Another Brief Beehive Moment – Billy Reay Was The Guy With The Fedora

 For the longest time when I was a kid, I had no idea Billy Reay played for the Canadiens. I associated him with the enemy, and the enemy only.

 

The very first time I went to Maple Leaf Gardens, Billy Reay was the guy I could see from my seat in the greys, and he wore a fedora as he stood behind the Leafs bench, coaching his Leafs and trying to beat the Habs.

 

Of course, lots of men wore fedora’s back then. But he was the only one standing behind the Leafs’ bench.

 

And I was surprised when I learned when I got a bit older that he had once been a solid player for the Montreal Canadiens.

 

Reay played left wing in Montreal from 1945 to 1953, winning two Stanley Cups with Montreal in 1946 and  1953. After that, he coached the Leafs from 1957 to 1959, but the interesting thing is, some of the Habs brass wanted to hire him as coach in Montreal in 1955 but decided to go with Toe Blake instead.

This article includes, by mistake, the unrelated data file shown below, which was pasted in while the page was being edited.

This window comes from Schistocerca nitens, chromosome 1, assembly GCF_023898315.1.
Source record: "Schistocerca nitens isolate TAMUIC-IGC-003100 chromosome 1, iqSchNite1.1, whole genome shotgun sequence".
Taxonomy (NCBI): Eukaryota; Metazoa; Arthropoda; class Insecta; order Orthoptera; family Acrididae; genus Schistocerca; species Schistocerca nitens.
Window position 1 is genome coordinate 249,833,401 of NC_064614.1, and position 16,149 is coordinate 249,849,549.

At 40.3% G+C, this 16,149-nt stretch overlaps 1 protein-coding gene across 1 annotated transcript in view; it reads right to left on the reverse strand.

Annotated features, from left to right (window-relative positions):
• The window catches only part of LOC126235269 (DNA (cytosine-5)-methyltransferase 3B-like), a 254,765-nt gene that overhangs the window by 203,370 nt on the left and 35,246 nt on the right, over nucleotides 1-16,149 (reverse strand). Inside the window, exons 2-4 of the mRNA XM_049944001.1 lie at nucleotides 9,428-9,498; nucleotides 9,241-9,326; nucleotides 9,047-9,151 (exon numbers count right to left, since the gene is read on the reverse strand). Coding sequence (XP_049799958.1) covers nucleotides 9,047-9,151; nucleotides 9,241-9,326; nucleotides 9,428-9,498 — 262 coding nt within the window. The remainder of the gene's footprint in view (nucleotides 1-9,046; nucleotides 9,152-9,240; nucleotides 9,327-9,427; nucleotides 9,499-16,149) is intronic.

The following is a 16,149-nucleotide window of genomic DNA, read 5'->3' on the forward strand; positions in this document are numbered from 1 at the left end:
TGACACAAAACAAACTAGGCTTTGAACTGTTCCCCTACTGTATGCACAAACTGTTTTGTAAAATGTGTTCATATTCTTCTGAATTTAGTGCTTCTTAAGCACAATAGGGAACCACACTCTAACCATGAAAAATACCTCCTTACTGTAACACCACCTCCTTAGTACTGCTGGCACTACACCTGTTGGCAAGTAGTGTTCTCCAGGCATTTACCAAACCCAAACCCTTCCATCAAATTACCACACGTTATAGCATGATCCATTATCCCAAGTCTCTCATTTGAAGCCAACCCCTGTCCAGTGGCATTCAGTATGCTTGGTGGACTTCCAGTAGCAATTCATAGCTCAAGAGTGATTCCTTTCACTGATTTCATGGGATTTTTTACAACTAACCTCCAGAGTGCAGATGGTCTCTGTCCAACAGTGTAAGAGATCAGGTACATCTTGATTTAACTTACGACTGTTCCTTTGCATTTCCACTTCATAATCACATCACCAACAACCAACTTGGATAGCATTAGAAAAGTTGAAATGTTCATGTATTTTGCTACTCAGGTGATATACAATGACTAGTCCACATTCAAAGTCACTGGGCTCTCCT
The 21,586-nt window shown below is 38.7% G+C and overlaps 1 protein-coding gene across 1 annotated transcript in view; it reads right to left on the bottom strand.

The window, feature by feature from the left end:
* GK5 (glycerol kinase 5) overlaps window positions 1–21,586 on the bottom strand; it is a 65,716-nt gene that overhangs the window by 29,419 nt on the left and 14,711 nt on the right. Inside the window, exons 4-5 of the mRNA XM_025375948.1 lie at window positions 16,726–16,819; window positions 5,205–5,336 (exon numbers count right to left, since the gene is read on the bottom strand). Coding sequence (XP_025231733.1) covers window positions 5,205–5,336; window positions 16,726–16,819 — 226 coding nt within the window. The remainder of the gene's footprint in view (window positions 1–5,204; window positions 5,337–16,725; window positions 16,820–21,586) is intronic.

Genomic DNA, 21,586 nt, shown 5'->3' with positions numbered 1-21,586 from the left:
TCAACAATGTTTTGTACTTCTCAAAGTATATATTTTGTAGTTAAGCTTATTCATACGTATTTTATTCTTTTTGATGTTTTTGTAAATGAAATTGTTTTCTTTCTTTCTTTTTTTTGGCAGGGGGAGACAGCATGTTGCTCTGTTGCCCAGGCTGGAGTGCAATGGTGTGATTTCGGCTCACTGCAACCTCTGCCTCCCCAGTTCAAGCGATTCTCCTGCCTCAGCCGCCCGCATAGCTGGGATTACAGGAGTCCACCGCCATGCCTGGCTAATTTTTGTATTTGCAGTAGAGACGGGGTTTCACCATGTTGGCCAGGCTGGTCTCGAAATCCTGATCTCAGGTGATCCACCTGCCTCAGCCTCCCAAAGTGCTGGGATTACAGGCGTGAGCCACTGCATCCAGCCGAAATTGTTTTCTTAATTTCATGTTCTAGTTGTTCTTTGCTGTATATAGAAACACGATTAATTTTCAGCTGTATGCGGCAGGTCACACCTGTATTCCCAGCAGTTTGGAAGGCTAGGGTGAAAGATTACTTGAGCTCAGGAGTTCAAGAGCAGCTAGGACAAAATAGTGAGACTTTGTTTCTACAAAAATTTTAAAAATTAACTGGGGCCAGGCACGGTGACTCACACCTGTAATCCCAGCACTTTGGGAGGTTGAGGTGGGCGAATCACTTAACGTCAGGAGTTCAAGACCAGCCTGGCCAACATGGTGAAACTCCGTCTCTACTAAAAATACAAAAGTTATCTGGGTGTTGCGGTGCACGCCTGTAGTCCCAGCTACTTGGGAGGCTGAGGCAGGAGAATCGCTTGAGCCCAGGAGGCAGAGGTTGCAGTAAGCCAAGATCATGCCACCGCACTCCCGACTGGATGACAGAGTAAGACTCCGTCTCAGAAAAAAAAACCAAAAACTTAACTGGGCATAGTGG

So he didn’t get the job with the Habs and ended up with the Leafs a couple of years later in 1957, and two years later was replaced by the feisty Punch Imlach, another guy with a fedora. In 1963 he began coaching the Chicago Blackhawks and remained there until 1977.

 

Billy Reay holds the honour of inventing one of hockey’s more cherished traditions – raising the arms and stick in celebration after scoring a goal.

 

But in my mind, he was the guy in the fedora standing behind the Leafs bench who I could see as I looked way down from the greys in Maple Leaf Gardens.

 

(For all the Brief Beehive Moments, with more in the future, just go to Brief Beehive Moments in categories and click away.)

 

 

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